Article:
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双重袭击——暴雨高频袭击下的历史小镇何去何从第1张图片

两场罕见的暴雨袭击了美国马里兰的埃利科特市,政府相关人员不得不开始思考哪些东西值得保留/After two rare storms inundate Ellicott City, Maryland, the town tries to sort through what can be saved.

TWICE BITTEN BY JARED BREY

由专筑网胡婧宜,李韧编译

台伯河-哈德逊河流域位于马里兰州霍华德县,接纳埃利科特市及其周围地区的排水。埃利科特市是一座历史悠久的磨坊镇,建于1772年,位于帕塔普斯科河畔。镇周围地形陡峭。在主要街道的南侧,一系列磨坊建筑物沿台伯河分布或横跨河流,这是帕塔普斯科河的三条主要支流之一。在北侧,古老的石头建筑物背靠着由花岗岩基岩构成的山丘。雨水沿着山坡向下流动,向东汇入河流。在埃利科特城,城镇中心南主街的地势最低。

当我在2月初来到这里时,天气已经变得好一些,我向山下走到南主街,街道较窄,气温较低,光线变暗。在我右侧一排木板店面后面,我可以听到台伯支流的水流声。空气中仍然弥漫着地下室的阴湿味道。

2016年7月30日晚上,一场暴风雨袭击了埃利科特城,在三小时内给台伯河、哈德逊河流域带来了6.5英寸的降雨。河水漫过了哈德逊支流的河岸,淹没了主街几乎所有的建筑和近200辆车,据报道,一些车被冲入了帕塔普斯科河。台伯河哈德逊河和纽科特河的汇流将流入帕塔普斯科河。它强有力的潮水冲击了南主街,甚至冲毁了一些建筑的墙体。在一个居民发布的YouTube视频中,一股激流混杂在顺主街而下的平稳水流中,击碎了凯普兰百货公司的橱窗。洪水破坏了主街几乎所有的建筑,最大水深超过6英尺。用餐人群被困在南主街的二层餐厅,北主街的Tersiguel法国餐厅损失了大量地下室的藏酒,有两人在这场洪水中丧生。

经过了这场千年一遇的洪水,霍华德县政府及埃利科市城居民决定要把城市修复得比从前更加牢固。他们以“修建模范弹性社区”为目标,制定了规划策略,旨在重建、保护城市环境,保护城镇古迹,并实现经济振兴。他们开始整理从洪水干预措施到城市形象重塑的一系列措施。据官方报道,一年过后,90%的商业活动得以复原。

The Tiber-Hudson watershed, in Howard County, Maryland, drains three-and-a-half square miles of mostly developed land in and around Ellicott City, a historic mill town founded in 1772 on the banks of the Patapsco River. The terrain surrounding the town is steep. On the south side of lower Main Street, a series of mill buildings is packed alongside and astride the Tiber Branch, one of the watershed’s three main tributaries to the Patapsco. On the north side, old stone buildings are backed up to a hill made of granite bedrock. Rainwater flows downhill, east toward the river, and in Ellicott City, there’s nothing farther downhill than lower Main Street, the historic center of the town.
When I visited at the beginning of February, the sun was out and it was warm enough to leave my jacket in the car. Walking downhill into lower Main, where the street is narrower, the air temperature dropped and the shadows darkened. On my right, behind a row of boarded-up storefronts, I could hear the Tiber Branch rushing along parallel to Main Street. It smelled like a basement.
On the night of July 30, 2016, a storm rolled in and sat directly on top of Ellicott City, dropping 6.5 inches of rain in the watershed in just three hours. Water jumped the banks of the Hudson Branch uphill and flowed down Main Street, flooding most of the buildings and sweeping around 200 cars downstream, with some ending up in the Patapsco River, according to reports in the Baltimore Sun. The Tiber Branch, which captures both the Hudson and the New Cut Branches before dumping into the Patapsco, hit its peak velocity toward lower Main, strong enough to break through the back side of some of the buildings. In one video posted by a resident on YouTube, amid the steady flow of water rolling down Main Street, a powerful rush of water shoots out the front windows of Caplan’s Department Store. The water damaged buildings all along Main Street and reached a maximum depth of more than six feet toward the east end. Diners were trapped on the second floor of restaurants on lower Main, and Tersiguel’s French Country Restaurant, on upper Main, lost much of its wine cellar and equipment in the basement. Two people were killed.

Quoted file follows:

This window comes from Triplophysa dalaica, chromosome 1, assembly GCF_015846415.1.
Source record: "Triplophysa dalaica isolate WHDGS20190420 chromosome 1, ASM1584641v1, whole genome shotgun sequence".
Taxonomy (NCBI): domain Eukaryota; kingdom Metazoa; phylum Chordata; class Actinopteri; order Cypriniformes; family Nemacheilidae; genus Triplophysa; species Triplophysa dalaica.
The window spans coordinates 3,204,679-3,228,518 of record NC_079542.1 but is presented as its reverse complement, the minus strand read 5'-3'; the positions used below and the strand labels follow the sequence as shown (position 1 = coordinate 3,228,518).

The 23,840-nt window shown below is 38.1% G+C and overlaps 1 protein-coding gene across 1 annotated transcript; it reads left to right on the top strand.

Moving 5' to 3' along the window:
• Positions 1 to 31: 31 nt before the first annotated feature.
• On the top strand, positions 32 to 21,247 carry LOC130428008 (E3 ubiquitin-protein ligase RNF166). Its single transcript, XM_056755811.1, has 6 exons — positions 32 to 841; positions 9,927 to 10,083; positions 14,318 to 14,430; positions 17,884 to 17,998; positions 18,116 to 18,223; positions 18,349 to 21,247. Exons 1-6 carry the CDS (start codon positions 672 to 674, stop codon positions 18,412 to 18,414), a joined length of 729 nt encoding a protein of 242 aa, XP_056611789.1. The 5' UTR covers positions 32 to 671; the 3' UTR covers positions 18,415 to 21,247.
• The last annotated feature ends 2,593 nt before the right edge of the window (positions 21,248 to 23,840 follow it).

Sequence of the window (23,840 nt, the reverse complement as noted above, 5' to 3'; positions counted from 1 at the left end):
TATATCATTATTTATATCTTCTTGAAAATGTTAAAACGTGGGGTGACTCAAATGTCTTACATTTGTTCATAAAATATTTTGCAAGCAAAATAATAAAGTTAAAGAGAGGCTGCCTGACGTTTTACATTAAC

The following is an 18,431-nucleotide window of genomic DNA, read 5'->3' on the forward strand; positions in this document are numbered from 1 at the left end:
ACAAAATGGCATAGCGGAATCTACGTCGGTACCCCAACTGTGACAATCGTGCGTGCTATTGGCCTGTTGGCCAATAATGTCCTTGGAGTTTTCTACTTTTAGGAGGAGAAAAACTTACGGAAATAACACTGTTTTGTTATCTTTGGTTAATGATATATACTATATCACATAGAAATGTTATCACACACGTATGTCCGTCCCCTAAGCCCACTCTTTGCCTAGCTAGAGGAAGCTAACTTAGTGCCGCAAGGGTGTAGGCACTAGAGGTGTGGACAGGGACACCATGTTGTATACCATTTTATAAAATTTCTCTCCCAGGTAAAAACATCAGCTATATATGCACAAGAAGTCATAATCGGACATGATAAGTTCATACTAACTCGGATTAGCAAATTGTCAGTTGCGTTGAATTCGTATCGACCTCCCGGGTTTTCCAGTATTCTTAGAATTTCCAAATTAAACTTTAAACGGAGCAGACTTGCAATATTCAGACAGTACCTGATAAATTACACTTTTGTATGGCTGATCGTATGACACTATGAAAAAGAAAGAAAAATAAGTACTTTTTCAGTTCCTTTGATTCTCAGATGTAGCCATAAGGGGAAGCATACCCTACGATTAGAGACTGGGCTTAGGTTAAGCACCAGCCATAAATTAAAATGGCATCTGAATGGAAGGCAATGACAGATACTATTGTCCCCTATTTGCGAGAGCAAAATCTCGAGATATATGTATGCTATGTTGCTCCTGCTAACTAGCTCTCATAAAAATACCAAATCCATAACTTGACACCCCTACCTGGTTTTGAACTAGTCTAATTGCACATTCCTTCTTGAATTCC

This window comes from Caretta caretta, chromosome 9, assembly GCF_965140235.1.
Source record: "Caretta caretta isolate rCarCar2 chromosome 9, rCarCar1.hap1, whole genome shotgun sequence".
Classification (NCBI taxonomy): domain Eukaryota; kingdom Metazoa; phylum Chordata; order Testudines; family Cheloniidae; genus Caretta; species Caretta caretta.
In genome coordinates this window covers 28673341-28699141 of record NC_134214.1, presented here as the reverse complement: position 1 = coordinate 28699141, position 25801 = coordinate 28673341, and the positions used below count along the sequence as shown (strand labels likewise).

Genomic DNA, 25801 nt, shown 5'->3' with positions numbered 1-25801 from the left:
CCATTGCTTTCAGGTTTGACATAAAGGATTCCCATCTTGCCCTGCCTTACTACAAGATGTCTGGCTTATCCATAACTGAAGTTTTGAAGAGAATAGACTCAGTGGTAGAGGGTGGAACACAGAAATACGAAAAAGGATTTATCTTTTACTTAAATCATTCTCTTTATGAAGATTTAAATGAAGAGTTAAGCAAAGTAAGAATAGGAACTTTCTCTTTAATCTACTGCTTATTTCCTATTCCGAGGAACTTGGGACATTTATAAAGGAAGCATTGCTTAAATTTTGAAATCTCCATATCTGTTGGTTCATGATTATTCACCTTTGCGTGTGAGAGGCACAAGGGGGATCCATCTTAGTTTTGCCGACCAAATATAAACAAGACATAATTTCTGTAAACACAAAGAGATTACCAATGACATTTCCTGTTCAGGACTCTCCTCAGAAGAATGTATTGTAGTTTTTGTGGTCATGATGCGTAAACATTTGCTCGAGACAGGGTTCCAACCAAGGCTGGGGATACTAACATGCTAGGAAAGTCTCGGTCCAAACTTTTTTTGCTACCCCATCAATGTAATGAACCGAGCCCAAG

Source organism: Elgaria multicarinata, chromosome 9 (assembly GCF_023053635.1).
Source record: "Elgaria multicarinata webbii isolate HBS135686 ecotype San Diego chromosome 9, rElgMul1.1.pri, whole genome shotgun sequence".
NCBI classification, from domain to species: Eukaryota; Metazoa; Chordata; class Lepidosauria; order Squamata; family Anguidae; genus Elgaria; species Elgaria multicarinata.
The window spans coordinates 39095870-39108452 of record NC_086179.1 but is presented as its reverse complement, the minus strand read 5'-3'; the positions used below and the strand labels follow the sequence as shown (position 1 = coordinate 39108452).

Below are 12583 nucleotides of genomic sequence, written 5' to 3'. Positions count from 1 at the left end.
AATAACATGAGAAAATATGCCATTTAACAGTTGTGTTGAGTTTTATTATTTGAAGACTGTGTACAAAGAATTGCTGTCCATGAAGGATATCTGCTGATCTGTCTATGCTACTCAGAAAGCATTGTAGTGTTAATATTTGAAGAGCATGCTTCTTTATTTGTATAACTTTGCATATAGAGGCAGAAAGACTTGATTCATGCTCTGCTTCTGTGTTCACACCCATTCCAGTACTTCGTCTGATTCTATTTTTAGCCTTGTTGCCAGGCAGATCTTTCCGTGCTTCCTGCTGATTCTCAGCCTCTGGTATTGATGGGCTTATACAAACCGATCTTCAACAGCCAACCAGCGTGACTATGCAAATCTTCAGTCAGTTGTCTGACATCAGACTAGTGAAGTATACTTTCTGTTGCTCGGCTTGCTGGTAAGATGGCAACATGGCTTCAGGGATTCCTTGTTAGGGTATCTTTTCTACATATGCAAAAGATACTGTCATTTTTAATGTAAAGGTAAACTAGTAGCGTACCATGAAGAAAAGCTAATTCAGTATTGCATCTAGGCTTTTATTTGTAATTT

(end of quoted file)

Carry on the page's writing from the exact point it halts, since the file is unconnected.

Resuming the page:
In the aftermath of the flood, which was later categorized as a 1,000-year flood—a marginally useful term referring to a flood with a 0.1 percent chance of occurring in any given year—Howard County officials and Ellicott City residents and businesses vowed to bounce back stronger than before. They launched a master planning effort aimed at becoming a “model, resilient community” with the core goals of rebuilding, protecting the environment, preserving the town’s heritage, and revitalizing the economy. And they began sorting through everything from flood-mitigation interventions to rebranding campaigns. By the time a year passed, officials reported, 90 percent of businesses had returned to Main Street.

双重袭击——暴雨高频袭击下的历史小镇何去何从第2张图片

埃利科特市兴建于1772年,是马里兰州主街系统的一部分/Ellicott City, founded in 1772, is part of the Main Street Maryland network. Photo by tkarpati/Shutterstock.com.

去年五月,距离一项长期规划公布仅几周前,暴雨又一次袭击了这座城市。在一个周日的下午,几乎等量的降雨在三小时内倾倒在城市里,这次的降雨形成了两次洪峰。哈德逊河和台伯河均漫过了河岸,苦心重建的建筑再一次被摧毁。Tersiguel餐厅的店主Angela Tersiguel在两年内第二次遣散了员工。一名国民卫队队员Eddison Hermond,在尝试帮助一位居民救援她的猫的时候被水冲走,两天后他的尸体在帕塔普斯科河里被发现。

在第二次洪水过后,县长Allan Kittleman组建了一支顾问团队重新修订总体规划。这支团队由巴尔的摩景观设计事务所Mahan Rykiel带领。这次他们要将生命安全作为首则,制定一项五年洪水干预措施。在接下来的数月中,县政府将重心放在洪水问题上,基于规划采取了一系列疏通河流的措施。其中最重要的一项是在主街南端建立河岸公园。公园由一系列亲水平台以及一个露天舞台组成。为了修建这座公园,县政府拆除了南主街的10座建筑,它们都是埃利科特市的古老建筑。Kittleman于十月底正式公布了这项计划,数周后他就输掉了县长竞选。那时对于古迹保护组织和多数县居民来说,这项计划与其说是保护埃利科特市,不如说是在破坏它。

当我遇到Mahan Rykiel的ASLA事务所的主席Tom McGilloway的时候,他正和事务所研究主任Isaac Hametz以及商务交流发展主任Bryzn Dunn一起站在停车场的砖石小广场上。这个停车场位于北主街,离Tersiguel餐厅不远。在停车场的尽头,哈德逊河的源头从La Palapa烧烤餐厅下方的河道中涌出,蜿蜒向东消失在人行道下方,在广场的另一端再次出现,并在那里汇入台伯河。这部分的河道过于狭窄无法容纳洪峰水量,导致了涌向南主街的洪水,并引发了两次洪水中最严重的破坏。

“这就是所有问题的根源。”McGilloway说。